Los Angeles Times reports
that a “flurry of recent stable closures has generated talk where
equestrians gather about whether the Southern California horse culture
can survive the sprawl of suburbia and its relentless appetite for
onetime ranch land.” Jessica Garrison reports on the clash between
housing and horses, a conflict horses are losing. “We are losing an
irreplaceable piece of the American culture…and the Western
heritage,” said one rider.

Stables are giving way to cul de sacs and fairgrounds are being turned
into parking lots. And not just in California. Outside of Lexington,
Kentucky, horse farms can be found on one side of a four plank fence
and a parade of McMansions is on the other. It’s happening all over the
country, but California “is being really hard hit,” said Deb Balliet of
Kentucky’s Equestrian Land Conservation Resource.

The vanishing of horses is a sign that “we are separated from the land,
rider Mary Benson told Garrison. “People are afraid of the dirt. They
are afraid of the dark. They have no sense of their place in the
natural world.”

"> Subdivisions Winning Battle With Horses - Daily Yonder

Subdivisions Winning Battle With Horses

The Los Angeles Times reports that a "flurry of recent stable closures has generated talk where equestrians gather about whether the Southern California horse culture can survive the sprawl of suburbia and its relentless appetite for onetime ranch land." Jessica Garrison reports on the clash between housing and horses, a conflict horses are losing. "We are losing an irreplaceable piece of the American culture...and the Western heritage," said one rider.

Stables are giving way to cul de sacs and fairgrounds are being turned into parking lots. And not just in California. Outside of Lexington, Kentucky, horse farms can be found on one side of a four plank fence and a parade of McMansions is on the other. It's happening all over the country, but California "is being really hard hit," said Deb Balliet of Kentucky's Equestrian Land Conservation Resource.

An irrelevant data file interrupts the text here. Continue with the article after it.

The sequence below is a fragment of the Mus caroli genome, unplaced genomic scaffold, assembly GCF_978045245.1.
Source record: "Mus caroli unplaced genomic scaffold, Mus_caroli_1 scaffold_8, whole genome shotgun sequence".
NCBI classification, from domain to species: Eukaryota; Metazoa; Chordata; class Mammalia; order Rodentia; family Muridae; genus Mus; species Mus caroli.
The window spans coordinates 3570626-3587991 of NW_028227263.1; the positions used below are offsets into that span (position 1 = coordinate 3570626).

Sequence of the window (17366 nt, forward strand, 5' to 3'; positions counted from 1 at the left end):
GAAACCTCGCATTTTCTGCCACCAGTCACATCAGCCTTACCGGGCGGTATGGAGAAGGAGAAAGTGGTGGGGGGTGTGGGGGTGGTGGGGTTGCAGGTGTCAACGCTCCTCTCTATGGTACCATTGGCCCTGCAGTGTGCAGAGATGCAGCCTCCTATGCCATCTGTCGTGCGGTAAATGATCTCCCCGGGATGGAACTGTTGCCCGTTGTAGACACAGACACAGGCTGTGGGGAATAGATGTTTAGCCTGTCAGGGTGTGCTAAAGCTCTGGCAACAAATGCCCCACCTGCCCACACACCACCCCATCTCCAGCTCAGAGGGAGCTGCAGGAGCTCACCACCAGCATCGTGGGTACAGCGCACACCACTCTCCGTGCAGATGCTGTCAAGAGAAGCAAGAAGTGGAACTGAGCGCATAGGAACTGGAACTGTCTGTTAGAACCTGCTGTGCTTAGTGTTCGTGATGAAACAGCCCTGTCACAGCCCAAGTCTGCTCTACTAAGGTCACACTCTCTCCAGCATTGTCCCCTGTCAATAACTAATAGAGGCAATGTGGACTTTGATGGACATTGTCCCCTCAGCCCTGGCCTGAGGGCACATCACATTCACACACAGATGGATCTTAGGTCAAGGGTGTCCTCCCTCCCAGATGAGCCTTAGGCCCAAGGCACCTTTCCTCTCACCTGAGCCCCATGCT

The vanishing of horses is a sign that "we are separated from the land, rider Mary Benson told Garrison. "People are afraid of the dirt. They are afraid of the dark. They have no sense of their place in the natural world."

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The Los Angeles Times reports that a “flurry of recent stable closures has generated talk where equestrians gather about whether the Southern California horse culture can survive the sprawl of suburbia and its relentless appetite for onetime ranch land.” Jessica Garrison reports on the clash between housing and horses, a conflict horses are losing. “We are losing an irreplaceable piece of the American culture…and the Western heritage,” said one rider.

Stables are giving way to cul de sacs and fairgrounds are being turned into parking lots. And not just in California. Outside of Lexington, Kentucky, horse farms can be found on one side of a four plank fence and a parade of McMansions is on the other. It’s happening all over the country, but California “is being really hard hit,” said Deb Balliet of Kentucky’s Equestrian Land Conservation Resource.

The vanishing of horses is a sign that “we are separated from the land, rider Mary Benson told Garrison. “People are afraid of the dirt. They are afraid of the dark. They have no sense of their place in the natural world.”

 

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